Tallinn mayor wants licensing of guest apartments
The move is supported by housing associations, but the state is cautious
- May 28, 2020 13:00
- Plamen Petrov
The Mayor of Tallinn, Mihhail Kõlvart, wants the government to amend the Tourism Act so that accommodation services can be provided in private apartments only if the local government has issued a license. A key condition for this would be obtaining the consent of 2/3 of the apartment association members.
Shirking a license will incur fines
In addition, it would be necessary to ensure that the apartment meets the mandatory health and fire safety requirements. When applying for a license, the applicant must also pay a one-time license fee. The license will be valid for three years and owners that shirk getting one will be subject to fines (EUR 300 for individuals and up to 6 000 for legal entities).
In Estonia, the share of guest apartments covers 14-16 percent of all travel accommodation, which worries housing associations. Earlier this month, the Tallinn Old Town Society asked the state to establish specific requirements for guest apartments, including registration. Kõlvart agrees, finding that many permanent residents of Tallinn, who live in a residential building with short-stay apartments, are disturbed by the change in their living environment.
"There are frequent situations where guests in short-time rental apartments misuse the common property (eg. staircase, lift), rubbish is not sorted, noise levels are significantly higher than in residential apartments, the night peace is not observed, apartment parties are frequent, and so on," observes the Mayor, quoted by ERR.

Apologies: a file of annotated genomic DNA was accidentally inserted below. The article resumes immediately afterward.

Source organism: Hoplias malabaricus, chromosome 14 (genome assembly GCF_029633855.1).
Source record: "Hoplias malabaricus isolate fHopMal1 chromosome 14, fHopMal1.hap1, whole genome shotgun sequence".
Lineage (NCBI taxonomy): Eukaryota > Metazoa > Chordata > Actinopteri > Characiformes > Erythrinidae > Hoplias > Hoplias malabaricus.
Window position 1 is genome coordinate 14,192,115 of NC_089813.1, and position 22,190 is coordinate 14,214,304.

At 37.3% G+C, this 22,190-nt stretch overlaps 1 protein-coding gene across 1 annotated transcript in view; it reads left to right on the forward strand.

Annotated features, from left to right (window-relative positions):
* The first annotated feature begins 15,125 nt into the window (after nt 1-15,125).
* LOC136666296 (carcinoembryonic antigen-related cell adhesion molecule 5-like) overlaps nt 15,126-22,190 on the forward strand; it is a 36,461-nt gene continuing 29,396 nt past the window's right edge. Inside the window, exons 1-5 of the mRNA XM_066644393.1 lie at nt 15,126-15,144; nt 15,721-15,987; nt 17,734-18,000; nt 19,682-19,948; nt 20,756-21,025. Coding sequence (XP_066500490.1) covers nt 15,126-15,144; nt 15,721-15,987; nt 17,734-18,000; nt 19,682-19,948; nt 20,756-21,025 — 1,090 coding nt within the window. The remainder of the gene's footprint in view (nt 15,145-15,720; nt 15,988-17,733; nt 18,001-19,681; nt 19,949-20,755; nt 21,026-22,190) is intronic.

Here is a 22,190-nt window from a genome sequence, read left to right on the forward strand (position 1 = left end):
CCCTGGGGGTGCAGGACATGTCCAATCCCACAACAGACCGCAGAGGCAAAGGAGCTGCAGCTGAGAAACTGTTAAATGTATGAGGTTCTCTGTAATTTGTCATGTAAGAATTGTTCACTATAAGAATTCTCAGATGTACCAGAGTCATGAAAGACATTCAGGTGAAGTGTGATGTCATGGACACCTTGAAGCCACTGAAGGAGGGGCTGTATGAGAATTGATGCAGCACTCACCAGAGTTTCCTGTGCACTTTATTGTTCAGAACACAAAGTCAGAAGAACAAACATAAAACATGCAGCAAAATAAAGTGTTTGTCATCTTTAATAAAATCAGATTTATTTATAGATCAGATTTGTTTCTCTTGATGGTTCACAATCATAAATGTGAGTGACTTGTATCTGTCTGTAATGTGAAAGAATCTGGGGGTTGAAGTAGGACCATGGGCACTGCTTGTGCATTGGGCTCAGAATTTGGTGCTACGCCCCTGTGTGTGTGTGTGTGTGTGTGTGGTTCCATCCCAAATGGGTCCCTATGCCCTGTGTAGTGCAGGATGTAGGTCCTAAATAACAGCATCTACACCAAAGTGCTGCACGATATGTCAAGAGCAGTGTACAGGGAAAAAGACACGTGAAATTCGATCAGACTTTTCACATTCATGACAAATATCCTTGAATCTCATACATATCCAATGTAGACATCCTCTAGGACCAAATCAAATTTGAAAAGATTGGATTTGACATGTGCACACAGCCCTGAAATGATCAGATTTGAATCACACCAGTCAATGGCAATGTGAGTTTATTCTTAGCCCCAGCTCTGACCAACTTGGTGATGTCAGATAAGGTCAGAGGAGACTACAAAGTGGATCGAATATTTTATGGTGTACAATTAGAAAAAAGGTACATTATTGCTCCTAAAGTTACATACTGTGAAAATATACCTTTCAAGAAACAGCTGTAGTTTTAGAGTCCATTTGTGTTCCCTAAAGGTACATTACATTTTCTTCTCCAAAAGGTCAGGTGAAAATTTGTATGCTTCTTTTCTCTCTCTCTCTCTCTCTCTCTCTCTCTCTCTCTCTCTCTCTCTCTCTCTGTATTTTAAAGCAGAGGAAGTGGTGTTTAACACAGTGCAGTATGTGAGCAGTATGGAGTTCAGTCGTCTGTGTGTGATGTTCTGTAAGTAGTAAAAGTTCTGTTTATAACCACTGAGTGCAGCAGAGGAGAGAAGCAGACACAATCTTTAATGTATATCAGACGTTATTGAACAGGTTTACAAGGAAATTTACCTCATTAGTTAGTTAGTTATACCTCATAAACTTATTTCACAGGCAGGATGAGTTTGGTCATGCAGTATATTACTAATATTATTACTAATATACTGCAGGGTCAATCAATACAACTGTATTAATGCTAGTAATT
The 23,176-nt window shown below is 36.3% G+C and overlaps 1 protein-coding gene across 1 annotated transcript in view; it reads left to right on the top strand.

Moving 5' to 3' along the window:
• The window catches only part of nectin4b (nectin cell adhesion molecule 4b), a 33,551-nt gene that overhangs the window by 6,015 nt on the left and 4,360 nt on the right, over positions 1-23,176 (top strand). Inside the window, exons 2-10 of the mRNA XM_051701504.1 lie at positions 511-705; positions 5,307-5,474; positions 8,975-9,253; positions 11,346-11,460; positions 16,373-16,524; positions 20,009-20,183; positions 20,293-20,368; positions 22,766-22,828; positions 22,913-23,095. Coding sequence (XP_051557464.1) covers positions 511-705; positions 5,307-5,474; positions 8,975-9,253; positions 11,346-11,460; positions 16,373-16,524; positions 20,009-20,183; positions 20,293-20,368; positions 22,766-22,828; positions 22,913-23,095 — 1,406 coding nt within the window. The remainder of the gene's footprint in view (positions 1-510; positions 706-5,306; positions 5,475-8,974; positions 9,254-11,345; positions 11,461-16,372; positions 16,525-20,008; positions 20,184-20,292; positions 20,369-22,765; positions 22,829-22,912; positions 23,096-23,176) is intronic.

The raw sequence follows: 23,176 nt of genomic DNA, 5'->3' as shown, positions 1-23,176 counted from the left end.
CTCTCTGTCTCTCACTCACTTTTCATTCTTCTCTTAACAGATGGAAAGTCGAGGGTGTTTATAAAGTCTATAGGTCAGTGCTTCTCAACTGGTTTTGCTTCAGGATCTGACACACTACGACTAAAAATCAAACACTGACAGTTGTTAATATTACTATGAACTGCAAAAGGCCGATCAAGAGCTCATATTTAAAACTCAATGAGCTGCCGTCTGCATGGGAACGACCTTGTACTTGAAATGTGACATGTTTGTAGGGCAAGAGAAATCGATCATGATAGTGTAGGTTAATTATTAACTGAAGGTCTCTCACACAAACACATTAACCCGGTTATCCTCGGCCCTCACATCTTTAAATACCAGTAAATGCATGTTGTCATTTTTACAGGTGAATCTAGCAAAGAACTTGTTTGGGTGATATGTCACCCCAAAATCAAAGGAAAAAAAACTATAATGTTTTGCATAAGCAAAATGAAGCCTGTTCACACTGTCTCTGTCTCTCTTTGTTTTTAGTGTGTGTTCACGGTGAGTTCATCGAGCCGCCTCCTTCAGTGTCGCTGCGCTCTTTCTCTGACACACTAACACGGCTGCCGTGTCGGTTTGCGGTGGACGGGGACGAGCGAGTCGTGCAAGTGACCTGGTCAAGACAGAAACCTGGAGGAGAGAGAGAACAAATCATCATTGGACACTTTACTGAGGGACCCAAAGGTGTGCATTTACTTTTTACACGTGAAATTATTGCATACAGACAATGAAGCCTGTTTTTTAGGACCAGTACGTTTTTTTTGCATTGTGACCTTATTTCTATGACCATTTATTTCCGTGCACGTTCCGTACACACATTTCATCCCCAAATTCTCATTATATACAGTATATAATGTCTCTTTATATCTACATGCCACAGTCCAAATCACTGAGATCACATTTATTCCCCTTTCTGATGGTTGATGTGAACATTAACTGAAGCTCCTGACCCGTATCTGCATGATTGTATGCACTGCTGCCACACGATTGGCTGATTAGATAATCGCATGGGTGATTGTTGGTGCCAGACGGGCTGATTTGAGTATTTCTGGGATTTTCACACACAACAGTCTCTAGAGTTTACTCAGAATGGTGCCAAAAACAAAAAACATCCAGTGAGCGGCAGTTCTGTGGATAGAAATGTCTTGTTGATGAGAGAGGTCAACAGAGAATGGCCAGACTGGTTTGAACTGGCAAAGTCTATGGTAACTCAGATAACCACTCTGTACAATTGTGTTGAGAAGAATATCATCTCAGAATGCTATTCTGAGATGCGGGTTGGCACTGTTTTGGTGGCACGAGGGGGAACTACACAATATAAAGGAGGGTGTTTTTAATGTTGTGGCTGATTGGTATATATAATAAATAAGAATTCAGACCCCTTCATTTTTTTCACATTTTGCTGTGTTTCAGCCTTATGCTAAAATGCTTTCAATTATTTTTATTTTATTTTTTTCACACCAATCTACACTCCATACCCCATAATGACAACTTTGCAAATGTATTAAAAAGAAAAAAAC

Moreover, adds Kõlvart, health protection requirements are regularly checked in hotels, which is impossible to do in guest apartments because their exact address is not known. According to him, in 2019 there were about 4 500 short-term rental premises in the city on offer via the Airbnb.com platform and their number has increased more than twofold over four years.
Small investors to take the blow
According to investor Kaspar Kissa, Kõlvart's plan would deal the biggest blow to small investors. He insists that obtaining the consent of 2/3 of the residential cooperative members is almost mission impossible.
Kissa and other landlords claim that the mayor is rather catering to the calls of hotel chains, disregarding small proprietors who see their revenues dwindling in the corona crisis. The mayor counters that the tourist lull in a pandemic is the best time to put this segment in order.
The Ministry is wary of the proposal
The Ministry of Economic Affairs, however, considers that short-term accommodation services are already well regulated by law as most of the rental space is owned by companies, not individuals, for tax reasons.
"If someone thinks that this proposal could improve the tenants' behavior, we find that getting the approval of the apartment association does not solve the problem. We definitely don't want to create a situation where residents can no longer rent apartments for living. This, in turn, will cause a rise in prices for Tallinn residents," Kristi Talving, Undersecretary of the Ministry of Economic Affairs for the Internal Market, tells ERR.
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